Things that go bump in the house
Kristen’s Kritters — Living With A Blind Dog
Chris Hall / Metroland
DURHAM — It’s safe to say, we never saw it coming.
Of all the concerns we had for our dalmatian, we never expected him to go suddenly blind — overnight, as it turned out.
A happy Dexter dog went to bed on a cold March Saturday night, tired from playing in the living room while the Toronto Maple Leafs skated to a solid win over Anaheim.
The next morning, however, everything changed in his world and ours.
As humans, we’re visual species. When we think about losing our vision, it’s devastating. I’m sure for a dog, it’s upsetting, but they’re phenomenal creatures and adapt very well. Dr. Tara Richards
We woke up to a dog trembling in his own bed, laying in a mess of urine. His eyelids were clamped shut over his amber eyes, unwilling — or unable — to open them. He looked like he was squinting to keep out the sunlight.
Scared, we had no idea what was wrong with Dexter. We rushed him downstairs and into the backyard where he seemed stunned and dazed. He tried to open his eyes, which went suddenly cloudy in the bright morning light.
Unknowingly, we had just been given a crash introduction to canine glaucoma.
At the emergency clinic in Newmarket, a vet technician studied Dexter and said it seemed like he was suffering from a massive migraine. A vet there suspected acute glaucoma — capable of rendering a dog blind in only hours — but referred us to the Veterinary Emergency Clinic in downtown Toronto, where that diagnosis was soon confirmed.
In simple terms, glaucoma is a serious eye disease where fluid in the eye is produced faster than it can be removed, which leads to a sustained increase in intraocular pressure. That increasing pressure causes degenerative changes to the optic nerve and the retina.
Medications were administered in an effort to relieve the pressure. A needle was poked into Dexter’s eyes in an attempt to remove the fluid. Nothing worked.
In a matter of hours after waking up on Sunday morning, we learned that his left eye could not be saved. His right eye would probably meet the same fate.
Soon, the veterinarian, Dr. Tara Richards, an ophthalmologist at VEC, was on the phone introducing us to a variety of new terms — the scariest being enucleation: surgery to remove both eyes that would see Dexter forever blind, his eyelids sewn shut.
Throughout our discussions, Dr. Richards repeatedly stressed the ordeal is harder on the owners than the pets. Then she pleaded with us not to euthanize him (it was never a consideration) because he was a happy, healthy dog who could manage just fine without his eyes.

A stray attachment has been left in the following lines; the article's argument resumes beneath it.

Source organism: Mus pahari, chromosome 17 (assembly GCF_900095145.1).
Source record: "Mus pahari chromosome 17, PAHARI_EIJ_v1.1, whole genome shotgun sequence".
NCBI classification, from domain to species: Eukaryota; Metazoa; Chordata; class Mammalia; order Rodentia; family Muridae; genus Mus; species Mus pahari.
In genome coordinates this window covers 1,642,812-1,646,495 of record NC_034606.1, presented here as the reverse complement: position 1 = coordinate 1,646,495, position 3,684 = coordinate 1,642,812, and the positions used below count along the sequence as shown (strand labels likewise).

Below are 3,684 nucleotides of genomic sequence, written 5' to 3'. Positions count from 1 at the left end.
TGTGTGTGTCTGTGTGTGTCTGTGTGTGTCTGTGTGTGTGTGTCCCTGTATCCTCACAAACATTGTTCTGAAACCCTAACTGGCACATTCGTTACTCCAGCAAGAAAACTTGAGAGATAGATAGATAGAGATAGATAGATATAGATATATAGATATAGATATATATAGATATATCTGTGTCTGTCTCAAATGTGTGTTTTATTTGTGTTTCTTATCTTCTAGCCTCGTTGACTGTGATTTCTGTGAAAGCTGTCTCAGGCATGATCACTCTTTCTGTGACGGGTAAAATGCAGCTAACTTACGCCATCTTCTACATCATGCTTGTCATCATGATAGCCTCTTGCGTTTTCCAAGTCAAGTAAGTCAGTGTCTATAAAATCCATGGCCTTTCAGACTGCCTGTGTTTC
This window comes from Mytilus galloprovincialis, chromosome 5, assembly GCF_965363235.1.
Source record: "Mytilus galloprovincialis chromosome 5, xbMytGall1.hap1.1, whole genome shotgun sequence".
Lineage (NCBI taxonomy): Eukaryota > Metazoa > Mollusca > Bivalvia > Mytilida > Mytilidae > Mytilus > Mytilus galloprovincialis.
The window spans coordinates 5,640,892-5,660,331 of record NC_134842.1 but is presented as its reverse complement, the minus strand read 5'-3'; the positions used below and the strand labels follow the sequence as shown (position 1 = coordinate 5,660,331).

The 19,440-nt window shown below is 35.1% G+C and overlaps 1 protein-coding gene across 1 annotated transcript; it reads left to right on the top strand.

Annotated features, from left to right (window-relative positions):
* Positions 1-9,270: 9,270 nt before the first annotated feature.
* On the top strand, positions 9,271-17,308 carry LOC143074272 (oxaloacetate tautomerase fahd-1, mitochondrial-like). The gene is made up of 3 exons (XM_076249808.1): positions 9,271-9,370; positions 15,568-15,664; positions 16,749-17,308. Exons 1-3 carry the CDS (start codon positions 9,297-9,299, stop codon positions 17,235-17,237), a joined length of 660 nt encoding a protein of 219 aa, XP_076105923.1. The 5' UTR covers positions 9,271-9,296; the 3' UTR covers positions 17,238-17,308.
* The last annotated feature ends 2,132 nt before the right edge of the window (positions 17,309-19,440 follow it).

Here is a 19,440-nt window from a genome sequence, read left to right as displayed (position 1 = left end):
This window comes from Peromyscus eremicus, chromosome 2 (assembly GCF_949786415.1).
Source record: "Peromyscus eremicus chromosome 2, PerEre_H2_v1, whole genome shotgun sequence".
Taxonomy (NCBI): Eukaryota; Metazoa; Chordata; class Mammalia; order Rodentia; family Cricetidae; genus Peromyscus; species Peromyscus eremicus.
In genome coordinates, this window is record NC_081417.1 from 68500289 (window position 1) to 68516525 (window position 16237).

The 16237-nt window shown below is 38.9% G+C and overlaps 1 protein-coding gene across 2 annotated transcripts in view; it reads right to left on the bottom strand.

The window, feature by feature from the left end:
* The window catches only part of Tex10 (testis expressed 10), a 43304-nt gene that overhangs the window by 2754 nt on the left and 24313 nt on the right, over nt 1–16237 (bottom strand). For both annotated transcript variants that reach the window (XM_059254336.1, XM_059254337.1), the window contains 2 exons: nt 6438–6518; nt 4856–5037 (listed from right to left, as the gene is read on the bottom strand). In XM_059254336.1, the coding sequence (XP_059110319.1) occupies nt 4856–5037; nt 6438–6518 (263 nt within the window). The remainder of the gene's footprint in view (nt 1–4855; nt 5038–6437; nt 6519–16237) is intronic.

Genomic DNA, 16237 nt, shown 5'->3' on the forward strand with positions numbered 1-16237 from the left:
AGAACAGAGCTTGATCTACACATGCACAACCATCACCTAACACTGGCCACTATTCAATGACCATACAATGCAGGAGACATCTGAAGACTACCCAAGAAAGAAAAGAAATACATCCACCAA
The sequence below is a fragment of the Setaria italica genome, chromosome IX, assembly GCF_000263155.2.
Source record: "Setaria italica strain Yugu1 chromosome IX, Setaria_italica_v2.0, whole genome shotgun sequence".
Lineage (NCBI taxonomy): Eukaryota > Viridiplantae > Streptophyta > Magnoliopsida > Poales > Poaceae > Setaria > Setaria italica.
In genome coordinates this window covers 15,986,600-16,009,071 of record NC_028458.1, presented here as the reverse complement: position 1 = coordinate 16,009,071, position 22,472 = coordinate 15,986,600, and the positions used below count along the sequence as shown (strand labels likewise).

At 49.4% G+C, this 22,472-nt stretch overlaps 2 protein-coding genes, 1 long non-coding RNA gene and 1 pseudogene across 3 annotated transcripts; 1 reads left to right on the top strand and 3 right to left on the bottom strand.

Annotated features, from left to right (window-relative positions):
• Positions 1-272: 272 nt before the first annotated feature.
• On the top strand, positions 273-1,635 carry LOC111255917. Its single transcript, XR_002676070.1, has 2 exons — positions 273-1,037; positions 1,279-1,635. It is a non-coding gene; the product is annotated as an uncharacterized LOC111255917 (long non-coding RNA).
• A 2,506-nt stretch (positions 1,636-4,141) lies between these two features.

“It’s a common thought that goes through most people’s minds, especially when their dog is losing complete vision,” said Dr. Richards of the initial euthanasia reaction.
Out of “numerous” glaucoma cases, Dr. Richards said she only failed once in persuading a pet owner not to put their dog down.
“As humans, we’re visual species. When we think about losing our vision, it’s devastating,” she said. “I’m sure for a dog, it’s upsetting, but they’re phenomenal creatures and adapt very well.”
Dr. Richards was right. Glaucoma may have robbed Dexter of his sight, but certainly not his life.
Six months after he returned home, Dexter is Dexter again.
His disability is more of an after-thought than an ongoing concern.
In his head, he has mapped out our house and yard entirely, turning corners, ascending stairs, locating his favourite chair and, of course, finding his food bowl, with no problems.
He bumps into things occasionally, but that’s more our fault than his — Rule No. 1 with a blind dog: Never move the furniture or place objects in his way.
It’s interesting to see his other senses at work. His nose now probably is his best guide, but touch would be a close second. He knows that the cobblestone pathway through the yard will take him to the deck and the house. When he finds the throw rug in the living room, he can turn right and end up on his chair or left and wander into the kitchen.
Perhaps we missed the warning signs — a dog uncharacteristically rubbing its eyes with paws or against furniture, swelling of the eye, irritability and loss of appetite — but we’ll never know for sure.
What we do know is we still have Dexter.
Our lives have changed, sure. He is more dependent than ever on us — he depends on us to warn him of impending cranium crackers — but he’s still the same dog.
A dog going blind is not the end of the world.
Perhaps, maybe, Dr. Richards was right: This entire ordeal was harder on us than on Dexter.
We would have never saw that coming.
AN INTRODUCTION TO GLAUCOMA
The age at which glaucoma can strike depends on the breed, with most dogs experiencing their first symptoms around middle age, between four and six.
The most common breeds affected include cocker spaniels, dalmatians, basset hounds and Boston terriers.
The cause of glaucoma can be broken down evenly into two categories: hereditary, meaning it’s in the dog’s genes, or through some sort of disease.
For dog breeds prone to glaucoma, it’s advisable to get their intraocular pressure checked regularly during annual vet visits. Even if there’s no sign of glaucoma, an ongoing history of the eye pressure can help track changes in your dog’s eyes.
And, most importantly, keep a close eye on your dog, said Dr. Tara Richards.
“A dog with red eyes, that’s not normal,” she said. “It needs to be seen by a vet.”